4 Negotiation Mistakes a Photographer mustn’t make

Anyone who has never made a mistake has never tried anything new.
Albert Einstein


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In the Last two years of professional photography I’ve become one hell of an individual I must confess. I see photography as an art, the love to shoot is above the love of making a sustainable living from it. It’s undeniable that shooting people results in direct interaction with prospective clients and payment is done by the individual hiring. In this post I want to reveal marketing and negotiation mistake I’ve made in the past (which I’m trying not to repeat)

1. Don’t be the nice guy
Okay, so you got a phone call from a close friend and she tells you another friend of hers is having a baby soon and she needs you to photograph her she’s given birth and also, the grand naming ceremony. So, you’ve decided to shoot and then you intentionally did not take the laid down principles for job payments, negotiations and contract agreements. When you do this, expect the worst! I once did that and I must confess, the experience is …..let’s leave it there.
So don’t be the nice guy, don’t join the casual group of photographers who work without ironing out terms and conditions of working. Remember, business thrives when family and friends pay for services rendered.

2. Don’t be caught in the middle of the ocean without a canoe
Sounds funny right? 😁, this is such a simple mistake you should avoid. When you shooting people, you have got to think like your clients. They want maximum satisfaction with minimum amount, you want maximum amount with minimum stress 😁, isn’t life a funny dude? So what am I driving image

at?

When you’ve got a shoot, endeavor to go with all gadgets, ensure you’ve got receipts printed out, you contract agreement ironed out, your terms and conditions sheet too. Ensure clients agree to all terms and conditions before working. One thing you will avoid my doing this is “unpaid overtime”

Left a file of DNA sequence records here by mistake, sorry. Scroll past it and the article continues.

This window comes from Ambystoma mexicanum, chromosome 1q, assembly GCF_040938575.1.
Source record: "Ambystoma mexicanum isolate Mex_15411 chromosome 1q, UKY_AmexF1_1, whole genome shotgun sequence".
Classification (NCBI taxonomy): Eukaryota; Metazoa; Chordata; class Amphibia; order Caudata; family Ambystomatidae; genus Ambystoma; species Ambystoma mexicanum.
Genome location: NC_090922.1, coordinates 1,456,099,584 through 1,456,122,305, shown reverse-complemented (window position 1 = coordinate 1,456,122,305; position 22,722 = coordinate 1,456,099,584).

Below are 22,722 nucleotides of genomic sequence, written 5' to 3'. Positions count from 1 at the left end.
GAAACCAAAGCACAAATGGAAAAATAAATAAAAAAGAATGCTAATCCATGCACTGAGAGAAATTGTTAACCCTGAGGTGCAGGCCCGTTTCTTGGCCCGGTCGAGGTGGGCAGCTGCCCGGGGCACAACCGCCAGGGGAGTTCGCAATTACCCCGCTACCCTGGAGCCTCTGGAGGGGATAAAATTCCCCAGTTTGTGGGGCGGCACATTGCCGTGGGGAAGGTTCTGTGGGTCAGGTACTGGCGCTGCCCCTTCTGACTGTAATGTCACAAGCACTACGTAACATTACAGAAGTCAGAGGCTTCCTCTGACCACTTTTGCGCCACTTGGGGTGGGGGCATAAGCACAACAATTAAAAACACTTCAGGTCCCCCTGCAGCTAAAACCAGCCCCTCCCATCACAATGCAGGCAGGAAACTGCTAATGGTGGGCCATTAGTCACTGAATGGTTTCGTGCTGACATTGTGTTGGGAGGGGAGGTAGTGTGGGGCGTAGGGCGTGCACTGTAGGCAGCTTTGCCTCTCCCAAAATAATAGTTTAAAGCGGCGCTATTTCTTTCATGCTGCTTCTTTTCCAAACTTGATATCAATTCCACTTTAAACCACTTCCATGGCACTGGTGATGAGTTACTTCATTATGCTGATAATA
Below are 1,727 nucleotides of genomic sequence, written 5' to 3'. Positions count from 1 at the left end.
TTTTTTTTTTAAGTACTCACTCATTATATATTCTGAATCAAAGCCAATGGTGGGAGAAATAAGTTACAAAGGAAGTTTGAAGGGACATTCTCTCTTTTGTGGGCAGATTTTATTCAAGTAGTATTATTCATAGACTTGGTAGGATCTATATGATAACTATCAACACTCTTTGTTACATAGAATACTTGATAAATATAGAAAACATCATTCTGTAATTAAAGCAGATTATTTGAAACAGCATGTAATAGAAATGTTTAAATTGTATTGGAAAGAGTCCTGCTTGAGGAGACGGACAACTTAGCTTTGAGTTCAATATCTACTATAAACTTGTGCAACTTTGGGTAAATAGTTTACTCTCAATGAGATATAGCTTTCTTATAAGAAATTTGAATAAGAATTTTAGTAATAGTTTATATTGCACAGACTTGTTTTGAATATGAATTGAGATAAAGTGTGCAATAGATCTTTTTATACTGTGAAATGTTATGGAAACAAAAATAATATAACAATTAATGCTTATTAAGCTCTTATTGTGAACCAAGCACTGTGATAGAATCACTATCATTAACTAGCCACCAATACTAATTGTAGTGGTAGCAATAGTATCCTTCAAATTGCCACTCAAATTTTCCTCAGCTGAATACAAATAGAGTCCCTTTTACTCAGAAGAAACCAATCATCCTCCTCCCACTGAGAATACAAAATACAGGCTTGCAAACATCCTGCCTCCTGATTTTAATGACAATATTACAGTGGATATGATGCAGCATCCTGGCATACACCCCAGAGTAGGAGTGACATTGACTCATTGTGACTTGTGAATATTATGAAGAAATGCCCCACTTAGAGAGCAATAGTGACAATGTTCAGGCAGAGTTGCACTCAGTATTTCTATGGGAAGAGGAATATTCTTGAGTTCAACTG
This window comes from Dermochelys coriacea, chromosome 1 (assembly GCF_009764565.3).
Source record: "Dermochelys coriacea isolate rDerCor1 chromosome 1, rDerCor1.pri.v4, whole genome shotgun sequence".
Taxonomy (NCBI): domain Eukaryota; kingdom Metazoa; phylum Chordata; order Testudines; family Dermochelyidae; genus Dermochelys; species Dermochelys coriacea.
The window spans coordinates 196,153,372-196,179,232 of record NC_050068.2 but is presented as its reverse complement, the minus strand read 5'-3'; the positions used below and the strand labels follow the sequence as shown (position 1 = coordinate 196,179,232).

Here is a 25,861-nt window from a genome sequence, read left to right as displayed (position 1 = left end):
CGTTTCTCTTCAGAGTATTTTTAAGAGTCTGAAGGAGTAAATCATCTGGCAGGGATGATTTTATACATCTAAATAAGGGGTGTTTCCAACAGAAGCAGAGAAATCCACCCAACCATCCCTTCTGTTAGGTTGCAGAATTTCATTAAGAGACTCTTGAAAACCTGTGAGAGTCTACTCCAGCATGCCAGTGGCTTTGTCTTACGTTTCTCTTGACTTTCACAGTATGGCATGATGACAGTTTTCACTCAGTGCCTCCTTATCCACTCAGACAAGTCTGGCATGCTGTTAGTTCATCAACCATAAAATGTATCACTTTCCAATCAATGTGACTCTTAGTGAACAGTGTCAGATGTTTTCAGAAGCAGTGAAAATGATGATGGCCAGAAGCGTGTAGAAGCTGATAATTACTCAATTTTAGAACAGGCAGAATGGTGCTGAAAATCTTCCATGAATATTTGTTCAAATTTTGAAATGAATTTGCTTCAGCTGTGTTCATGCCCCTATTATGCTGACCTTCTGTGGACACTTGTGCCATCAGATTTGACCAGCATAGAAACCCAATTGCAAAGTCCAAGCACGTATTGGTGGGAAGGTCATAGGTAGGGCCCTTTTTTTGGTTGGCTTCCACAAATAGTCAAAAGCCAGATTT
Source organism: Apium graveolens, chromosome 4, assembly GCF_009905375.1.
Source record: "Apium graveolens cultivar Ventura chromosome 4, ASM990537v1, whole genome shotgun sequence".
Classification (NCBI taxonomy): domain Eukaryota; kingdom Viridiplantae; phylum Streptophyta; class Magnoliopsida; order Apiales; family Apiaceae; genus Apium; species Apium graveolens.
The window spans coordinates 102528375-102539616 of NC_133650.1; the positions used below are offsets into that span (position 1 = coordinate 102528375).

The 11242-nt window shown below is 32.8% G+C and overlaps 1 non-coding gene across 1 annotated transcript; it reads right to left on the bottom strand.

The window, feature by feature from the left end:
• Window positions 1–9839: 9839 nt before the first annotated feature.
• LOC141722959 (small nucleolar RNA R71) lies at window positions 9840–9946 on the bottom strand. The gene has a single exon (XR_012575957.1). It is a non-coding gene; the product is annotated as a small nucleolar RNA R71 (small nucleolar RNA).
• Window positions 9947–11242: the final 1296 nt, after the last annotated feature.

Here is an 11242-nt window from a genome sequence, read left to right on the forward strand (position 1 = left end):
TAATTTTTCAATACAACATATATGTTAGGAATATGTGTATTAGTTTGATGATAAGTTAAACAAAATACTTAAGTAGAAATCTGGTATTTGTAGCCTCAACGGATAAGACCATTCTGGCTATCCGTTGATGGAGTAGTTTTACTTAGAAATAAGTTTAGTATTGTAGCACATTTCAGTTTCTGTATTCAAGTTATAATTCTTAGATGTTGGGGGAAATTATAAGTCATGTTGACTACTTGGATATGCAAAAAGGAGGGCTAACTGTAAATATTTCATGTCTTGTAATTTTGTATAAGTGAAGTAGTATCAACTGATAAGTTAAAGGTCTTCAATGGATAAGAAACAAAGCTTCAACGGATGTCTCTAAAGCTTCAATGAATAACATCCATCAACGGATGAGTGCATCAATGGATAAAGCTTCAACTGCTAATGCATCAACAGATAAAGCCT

3. Never offer limited image packages
The perfect photographer isn’t one that is restricted to few images. I believe when we begin to shoot, we get numerous ideas and we definitely shoot all. Clients then love all and he’s stuck with the fact he was able to pay you less with the offer, I only want 5 shots, now he likes 9 shots – He’s got to plead you to just send 9 and you will be forced to either send or ask for a little more money (which won’t be worth the amount of 4). So why not scrap this idea totally? Shoot a lot, choose slot and charge quite some reasonable amount.

Be considerable though
Humans are definitely different, some have got more than enough but still want to pay cheap prices for your services, but some clients don’t have much and are actually hoping you can be their photographer. It’s up to you to discern who is actually saying the truth or playing the prank. Remember, whatever you charge, there’s got to be a reasonable profit that will make you sit back and say, “Well Done Boy” 😊image

I’ll draw the curtain Here, I’ll be leaving for the ancient city of Ibadan, Nigeria on Thursday. I promise to still keep writing and sharing invaluable ideas and thoughts.

Remember, everything on this blog is open source

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4 thoughts on “4 Negotiation Mistakes a Photographer mustn’t make

  1. absolutely great reading.
    it was our discussion today – i just was a little bit angry cos i shooted a friend of my son for a book (yes for free) and of course asked not to use these photographs without written credits. he used by my name just first two days and after this his mom started to use these images without any hint at the presence of the photographer. i said to my son today – no more free shootings.

    Liked by 1 person

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